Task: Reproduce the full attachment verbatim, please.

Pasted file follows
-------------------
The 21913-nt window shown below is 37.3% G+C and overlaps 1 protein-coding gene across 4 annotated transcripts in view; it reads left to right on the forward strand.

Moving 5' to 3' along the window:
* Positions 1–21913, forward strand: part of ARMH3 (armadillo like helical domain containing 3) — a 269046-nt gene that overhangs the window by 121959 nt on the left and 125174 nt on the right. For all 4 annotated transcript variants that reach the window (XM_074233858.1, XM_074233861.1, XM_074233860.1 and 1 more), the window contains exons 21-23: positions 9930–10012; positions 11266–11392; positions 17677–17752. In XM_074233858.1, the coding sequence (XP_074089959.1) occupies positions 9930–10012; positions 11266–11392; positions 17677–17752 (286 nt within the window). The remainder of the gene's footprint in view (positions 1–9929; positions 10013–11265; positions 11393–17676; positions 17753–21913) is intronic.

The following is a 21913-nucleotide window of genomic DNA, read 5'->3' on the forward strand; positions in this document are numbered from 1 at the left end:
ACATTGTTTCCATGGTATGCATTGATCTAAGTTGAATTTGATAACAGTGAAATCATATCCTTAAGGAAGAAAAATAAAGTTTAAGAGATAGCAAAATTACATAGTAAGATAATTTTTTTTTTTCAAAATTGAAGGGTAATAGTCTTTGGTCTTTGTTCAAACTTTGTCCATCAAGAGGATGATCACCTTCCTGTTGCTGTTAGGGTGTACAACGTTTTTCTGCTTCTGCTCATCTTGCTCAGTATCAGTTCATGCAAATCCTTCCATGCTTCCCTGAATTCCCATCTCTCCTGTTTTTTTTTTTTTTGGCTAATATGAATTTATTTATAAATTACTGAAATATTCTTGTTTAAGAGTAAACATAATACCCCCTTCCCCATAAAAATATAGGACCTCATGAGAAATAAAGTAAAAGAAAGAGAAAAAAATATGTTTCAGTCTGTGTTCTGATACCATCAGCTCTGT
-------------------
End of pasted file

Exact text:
The 21913-nt window shown below is 37.3% G+C and overlaps 1 protein-coding gene across 4 annotated transcripts in view; it reads left to right on the forward strand.

Moving 5' to 3' along the window:
* Positions 1–21913, forward strand: part of ARMH3 (armadillo like helical domain containing 3) — a 269046-nt gene that overhangs the window by 121959 nt on the left and 125174 nt on the right. For all 4 annotated transcript variants that reach the window (XM_074233858.1, XM_074233861.1, XM_074233860.1 and 1 more), the window contains exons 21-23: positions 9930–10012; positions 11266–11392; positions 17677–17752. In XM_074233858.1, the coding sequence (XP_074089959.1) occupies positions 9930–10012; positions 11266–11392; positions 17677–17752 (286 nt within the window). The remainder of the gene's footprint in view (positions 1–9929; positions 10013–11265; positions 11393–17676; positions 17753–21913) is intronic.

The following is a 21913-nucleotide window of genomic DNA, read 5'->3' on the forward strand; positions in this document are numbered from 1 at the left end:
ACATTGTTTCCATGGTATGCATTGATCTAAGTTGAATTTGATAACAGTGAAATCATATCCTTAAGGAAGAAAAATAAAGTTTAAGAGATAGCAAAATTACATAGTAAGATAATTTTTTTTTTTCAAAATTGAAGGGTAATAGTCTTTGGTCTTTGTTCAAACTTTGTCCATCAAGAGGATGATCACCTTCCTGTTGCTGTTAGGGTGTACAACGTTTTTCTGCTTCTGCTCATCTTGCTCAGTATCAGTTCATGCAAATCCTTCCATGCTTCCCTGAATTCCCATCTCTCCTGTTTTTTTTTTTTTTGGCTAATATGAATTTATTTATAAATTACTGAAATATTCTTGTTTAAGAGTAAACATAATACCCCCTTCCCCATAAAAATATAGGACCTCATGAGAAATAAAGTAAAAGAAAGAGAAAAAAATATGTTTCAGTCTGTGTTCTGATACCATCAGCTCTGT